I wondered over almost three agonizingly slow weeks, waiting to begin the process. During this time I had many more tests and scans, and also had a rigid plastic-mesh mask made for my head and neck to hold me immobile so that the radiation treatments could be properly focused on the affected portions of my body without unnecessary collateral damage. I had seen no less than eight other doctors, ranging from radiation oncologists to chemotherapy specialists to swallowing specialists. I had also seen a specialty dentist who told me to expect that most of my salivary glands would be permanently destroyed by the treatment. This dentist, unlike any other I had ever been to see, was ready to pull any teeth on-the-spot that needed dental work; it seems that you can't begin radiation therapy anywhere near your mouth with any dental issues at all. Luckily, my mouth was in good shape and I went away with only cast-trays to give myself fluoride treatments for life since, due to a lack of saliva which provided it, my body would no longer be able to fluoridate my teeth to protect them.
This is also about the time I met Dr. Jay Liao, my radiation oncologist. I would get to know him a lot better over the coming months.
I also had minor surgery on Day 40 to install a stomach tube so I could eat. My "food" was to be three to six bags of liquid nutrition that would go directly from plastic IV-style bags into my abdomen via a PEG-tube, which hung from my stomach like a 10-inch, surgical-plastic umbilicus.
When the day for my first radiation treatment finally came, on Day 41, I was really nervous. My lung infection had gotten so bad that I was coughing up huge amounts of thick, green phlegm all day and all night. As soon as I lay down, the fluid in my lungs would rise to my throat and I would begin to cough and choke. The night I spent in the hospital when I had the stomach tube installed I was up all night because I simply couldn't breathe. Even when propped-up into a sitting position, my breathing was so labored it was like breathing through a small straw for each inhalation and exhalation, an exhausting process. Appropriately, I was placed on strong antibiotics for the infection before my first radiation treatment.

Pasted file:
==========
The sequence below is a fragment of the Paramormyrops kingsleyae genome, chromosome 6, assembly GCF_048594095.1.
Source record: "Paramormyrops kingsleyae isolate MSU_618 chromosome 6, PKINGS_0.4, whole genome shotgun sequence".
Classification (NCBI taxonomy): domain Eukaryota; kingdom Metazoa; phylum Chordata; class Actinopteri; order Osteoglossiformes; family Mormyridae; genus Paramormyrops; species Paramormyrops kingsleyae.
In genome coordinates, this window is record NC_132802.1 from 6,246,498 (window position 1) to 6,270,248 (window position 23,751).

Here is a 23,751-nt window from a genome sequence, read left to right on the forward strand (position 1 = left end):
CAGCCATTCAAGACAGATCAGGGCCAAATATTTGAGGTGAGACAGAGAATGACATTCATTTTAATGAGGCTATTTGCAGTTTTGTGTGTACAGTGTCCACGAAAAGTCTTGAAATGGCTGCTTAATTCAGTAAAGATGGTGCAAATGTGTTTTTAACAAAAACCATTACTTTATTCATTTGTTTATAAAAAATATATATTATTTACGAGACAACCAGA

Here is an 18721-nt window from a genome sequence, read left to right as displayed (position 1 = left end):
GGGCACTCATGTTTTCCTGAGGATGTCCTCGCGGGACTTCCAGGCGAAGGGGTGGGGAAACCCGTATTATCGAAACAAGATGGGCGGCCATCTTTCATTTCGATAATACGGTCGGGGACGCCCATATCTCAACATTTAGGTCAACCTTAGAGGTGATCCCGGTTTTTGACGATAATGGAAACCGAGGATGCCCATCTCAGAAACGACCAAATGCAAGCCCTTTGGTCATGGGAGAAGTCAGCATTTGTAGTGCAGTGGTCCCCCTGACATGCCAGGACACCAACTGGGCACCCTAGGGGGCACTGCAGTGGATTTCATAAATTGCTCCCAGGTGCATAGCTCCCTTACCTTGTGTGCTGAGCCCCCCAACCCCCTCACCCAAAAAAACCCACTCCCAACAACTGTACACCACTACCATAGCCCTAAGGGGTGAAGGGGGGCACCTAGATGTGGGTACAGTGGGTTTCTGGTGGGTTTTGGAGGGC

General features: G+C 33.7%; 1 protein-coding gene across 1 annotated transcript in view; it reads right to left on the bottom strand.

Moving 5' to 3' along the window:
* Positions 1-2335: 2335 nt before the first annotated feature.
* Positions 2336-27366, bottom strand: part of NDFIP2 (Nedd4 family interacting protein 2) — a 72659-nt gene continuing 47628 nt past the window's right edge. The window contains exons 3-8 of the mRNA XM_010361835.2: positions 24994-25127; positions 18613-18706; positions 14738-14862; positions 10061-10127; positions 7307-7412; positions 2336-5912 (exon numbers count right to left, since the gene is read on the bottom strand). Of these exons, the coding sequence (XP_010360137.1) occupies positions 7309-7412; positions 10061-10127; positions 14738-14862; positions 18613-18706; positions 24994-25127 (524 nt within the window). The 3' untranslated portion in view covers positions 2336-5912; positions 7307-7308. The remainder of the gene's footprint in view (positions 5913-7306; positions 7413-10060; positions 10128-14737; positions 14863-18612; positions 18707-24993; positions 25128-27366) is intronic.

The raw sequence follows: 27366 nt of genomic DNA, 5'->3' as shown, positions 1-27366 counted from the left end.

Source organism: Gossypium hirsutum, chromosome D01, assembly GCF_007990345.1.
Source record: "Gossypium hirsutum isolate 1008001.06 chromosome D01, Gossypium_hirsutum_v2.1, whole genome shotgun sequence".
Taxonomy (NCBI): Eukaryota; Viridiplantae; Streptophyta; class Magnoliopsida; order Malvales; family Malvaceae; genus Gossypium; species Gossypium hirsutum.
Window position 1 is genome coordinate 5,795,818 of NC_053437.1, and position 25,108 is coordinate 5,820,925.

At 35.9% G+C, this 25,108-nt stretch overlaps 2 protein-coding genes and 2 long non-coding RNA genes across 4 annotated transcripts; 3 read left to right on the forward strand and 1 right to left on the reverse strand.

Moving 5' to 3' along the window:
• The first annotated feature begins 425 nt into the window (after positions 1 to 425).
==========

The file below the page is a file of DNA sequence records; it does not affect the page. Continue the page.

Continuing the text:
This was when my real nightmare began. I had been anxious to get going with treatment, but when it finally started, I found it was like entering a friendly torture chamber.
I've never been claustrophobic. I've never been afraid of confinement. I've been able to use an self-contained breathing apparatus, or be strapped down, or enter tight, dark spaces without even giving it a second thought. But getting radiation changed all of that for me. The rigid plastic mask they had made for me was designed to fit very tightly and hold my head and neck completely immobile. To administer radiation to the throat, a patient is placed on a hard table with restraints immobilizing the ankles, knees, arms, and torso. The rigid plastic mask is placed over the head and face and secured with clamps to the table. It is so restrictive, the patient can barely part his/her lips, much less open the mouth.
Once the team of technicians anchors the patient down, they all leave the room closing a huge metal, vault-like door behind them to protect from undue exposure. The room is then darkened and a large machine rotates around your upper body making strange noises in the shadows. My major fear was that I would have a coughing attack and would choke on the large amounts of phlegm in my upper respiratory system. I made this clear to the techs. They told me if I got into trouble that I should signal them by wiggling my fingers and making whatever noise I could during the procedure. They would be watching and listening from outside the room on closed-circuit television cameras, and they would come to my aid if needed. But I knew if I started choking it would take them at least a minute or two to get my signal, de-energize the radiation equipment, re-enter the room, un-strap my restraints, un-bolt my face mask, and allow me to sit up to cough and spit out the phlegm so I could breathe again. I was terrified. To try to keep from coughing as the goo rose up again in my throat, all I could do was pray to God for help. I alternated between Hail Mary's and Our Father's for 45 minutes until it was finally over, trying desperately to arrest the urge to cough which would bring on certain choking because I couldn't swallow.
As I prayed, my mind again wandered back in time to June 14, 1974: my first greater-alarm fire. The Polson Building on the downtown Seattle waterfront, home of the Ace Novelty Company, was on fire. All eight stories of it. And it was packed to the gills with plastics and other combustibles.